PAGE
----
I have no idea why I’m exploring these women saints from hundreds of years ago – no point in asking me! : >
Actually, maybe, I just have an itch to know why they did what they did, what they believed that made them behave in those ways. I’m just trusting the itch.
Catherine of Siena is interesting – she not only existed, she had visions from a young age, got the Pope to move back to Rome from Avignon in France, was a teacher and coach to many levels of society, liked politics, wrote tons of letters, wrote prayers, and dictated an entire book while in states of ecstasy. Which reminds me of Edgar Cayce – which is probably the first time that comparison has ever been made.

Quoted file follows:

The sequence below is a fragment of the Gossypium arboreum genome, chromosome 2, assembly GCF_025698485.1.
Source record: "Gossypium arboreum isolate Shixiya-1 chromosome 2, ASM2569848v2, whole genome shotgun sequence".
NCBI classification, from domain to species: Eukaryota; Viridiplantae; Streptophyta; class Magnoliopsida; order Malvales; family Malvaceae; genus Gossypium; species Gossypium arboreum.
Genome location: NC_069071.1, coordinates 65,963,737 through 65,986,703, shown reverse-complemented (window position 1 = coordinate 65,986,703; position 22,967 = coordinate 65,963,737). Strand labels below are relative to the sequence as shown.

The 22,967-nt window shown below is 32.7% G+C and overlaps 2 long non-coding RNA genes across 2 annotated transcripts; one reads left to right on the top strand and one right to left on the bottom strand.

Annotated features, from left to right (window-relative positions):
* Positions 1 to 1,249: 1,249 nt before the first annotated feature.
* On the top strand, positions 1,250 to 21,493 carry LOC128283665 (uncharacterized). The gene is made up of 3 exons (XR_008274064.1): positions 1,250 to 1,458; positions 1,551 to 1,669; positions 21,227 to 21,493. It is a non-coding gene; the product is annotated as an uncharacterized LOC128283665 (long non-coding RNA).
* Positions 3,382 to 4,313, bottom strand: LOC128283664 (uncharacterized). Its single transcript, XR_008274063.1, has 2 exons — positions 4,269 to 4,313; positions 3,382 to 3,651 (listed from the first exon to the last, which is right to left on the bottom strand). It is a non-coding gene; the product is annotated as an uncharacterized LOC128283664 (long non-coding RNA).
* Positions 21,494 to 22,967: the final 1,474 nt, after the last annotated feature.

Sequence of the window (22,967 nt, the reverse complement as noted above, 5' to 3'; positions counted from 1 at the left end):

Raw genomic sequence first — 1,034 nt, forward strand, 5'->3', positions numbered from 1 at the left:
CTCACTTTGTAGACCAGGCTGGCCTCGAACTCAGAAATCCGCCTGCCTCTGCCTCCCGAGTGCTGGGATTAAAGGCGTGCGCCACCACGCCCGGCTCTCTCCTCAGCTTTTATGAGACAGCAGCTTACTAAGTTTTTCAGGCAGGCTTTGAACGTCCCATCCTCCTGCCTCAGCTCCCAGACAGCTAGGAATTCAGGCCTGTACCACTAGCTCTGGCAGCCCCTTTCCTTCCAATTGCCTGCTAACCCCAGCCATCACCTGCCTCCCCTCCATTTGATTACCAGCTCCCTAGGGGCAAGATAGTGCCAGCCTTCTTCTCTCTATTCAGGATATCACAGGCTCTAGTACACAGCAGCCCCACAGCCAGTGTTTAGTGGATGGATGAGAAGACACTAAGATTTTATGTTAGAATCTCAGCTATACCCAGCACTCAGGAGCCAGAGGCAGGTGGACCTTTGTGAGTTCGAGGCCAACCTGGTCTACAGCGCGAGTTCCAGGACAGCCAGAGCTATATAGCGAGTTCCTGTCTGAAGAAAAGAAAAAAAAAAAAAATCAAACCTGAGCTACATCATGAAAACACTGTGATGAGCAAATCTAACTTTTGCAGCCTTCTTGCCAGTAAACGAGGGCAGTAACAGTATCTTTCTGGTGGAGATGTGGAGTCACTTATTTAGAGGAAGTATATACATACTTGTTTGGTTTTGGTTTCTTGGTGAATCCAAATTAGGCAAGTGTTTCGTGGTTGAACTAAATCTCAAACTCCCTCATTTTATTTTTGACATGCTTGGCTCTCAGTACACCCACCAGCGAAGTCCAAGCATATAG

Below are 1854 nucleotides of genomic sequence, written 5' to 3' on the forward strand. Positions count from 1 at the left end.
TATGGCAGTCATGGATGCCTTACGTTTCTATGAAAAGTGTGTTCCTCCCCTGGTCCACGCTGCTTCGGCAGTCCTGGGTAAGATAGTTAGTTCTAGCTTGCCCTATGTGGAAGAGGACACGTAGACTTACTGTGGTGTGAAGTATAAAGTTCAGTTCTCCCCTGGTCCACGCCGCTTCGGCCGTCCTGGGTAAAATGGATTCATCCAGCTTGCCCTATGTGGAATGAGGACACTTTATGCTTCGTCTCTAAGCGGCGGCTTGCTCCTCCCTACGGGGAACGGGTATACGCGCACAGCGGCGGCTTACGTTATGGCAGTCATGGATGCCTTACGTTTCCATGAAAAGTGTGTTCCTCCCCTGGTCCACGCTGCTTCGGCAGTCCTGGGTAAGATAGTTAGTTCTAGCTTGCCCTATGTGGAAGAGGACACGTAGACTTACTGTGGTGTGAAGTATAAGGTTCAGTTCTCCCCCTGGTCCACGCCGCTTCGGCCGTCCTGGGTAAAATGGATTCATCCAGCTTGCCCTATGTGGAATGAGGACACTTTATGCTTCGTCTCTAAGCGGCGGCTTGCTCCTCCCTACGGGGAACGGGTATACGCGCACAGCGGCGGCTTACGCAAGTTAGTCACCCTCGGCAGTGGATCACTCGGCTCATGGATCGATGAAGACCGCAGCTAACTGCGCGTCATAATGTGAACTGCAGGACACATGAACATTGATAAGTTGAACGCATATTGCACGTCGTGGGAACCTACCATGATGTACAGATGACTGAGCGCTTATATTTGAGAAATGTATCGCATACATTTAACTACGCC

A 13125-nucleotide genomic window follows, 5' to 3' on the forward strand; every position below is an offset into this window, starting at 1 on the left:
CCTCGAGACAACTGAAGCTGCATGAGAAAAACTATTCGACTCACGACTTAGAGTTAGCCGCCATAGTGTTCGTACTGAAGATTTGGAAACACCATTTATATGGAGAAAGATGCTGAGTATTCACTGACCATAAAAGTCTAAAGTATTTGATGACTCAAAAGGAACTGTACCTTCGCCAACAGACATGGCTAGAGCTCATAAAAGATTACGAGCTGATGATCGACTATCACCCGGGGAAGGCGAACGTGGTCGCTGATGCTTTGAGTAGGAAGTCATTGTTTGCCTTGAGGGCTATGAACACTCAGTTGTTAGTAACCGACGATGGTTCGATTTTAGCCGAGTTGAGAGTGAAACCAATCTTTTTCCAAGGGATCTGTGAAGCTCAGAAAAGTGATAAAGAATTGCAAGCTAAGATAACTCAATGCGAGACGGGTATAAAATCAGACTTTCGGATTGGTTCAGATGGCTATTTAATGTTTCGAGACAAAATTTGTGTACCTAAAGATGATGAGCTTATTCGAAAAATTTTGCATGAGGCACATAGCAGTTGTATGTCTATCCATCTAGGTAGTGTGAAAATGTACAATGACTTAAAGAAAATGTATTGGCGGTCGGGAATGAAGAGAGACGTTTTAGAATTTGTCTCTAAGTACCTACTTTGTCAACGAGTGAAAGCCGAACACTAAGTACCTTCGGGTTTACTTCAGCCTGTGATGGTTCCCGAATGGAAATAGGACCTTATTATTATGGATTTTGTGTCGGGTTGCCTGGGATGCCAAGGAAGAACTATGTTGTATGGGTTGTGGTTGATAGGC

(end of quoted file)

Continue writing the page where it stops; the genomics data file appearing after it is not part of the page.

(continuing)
The book I ordered from the library is fairly incomprehensible – not nearly as clear and simple as Teresa of Avila’s Interior Castle (with whom I’ve argued for years). So I ordered another couple of books by and about her.
I get that being spiritual was one way to avoid dying in childbirth, or having 25 children, and watching half of them die (which happened to her mother).
One fact I’ve ascertained so far – Catherine was a serious anorexic (which might have been a problem for Teresa of Avila, too), and it was probably that or complications from that which finally killed her at the age of 33.
I’ll keep you posted as I focus and learn…..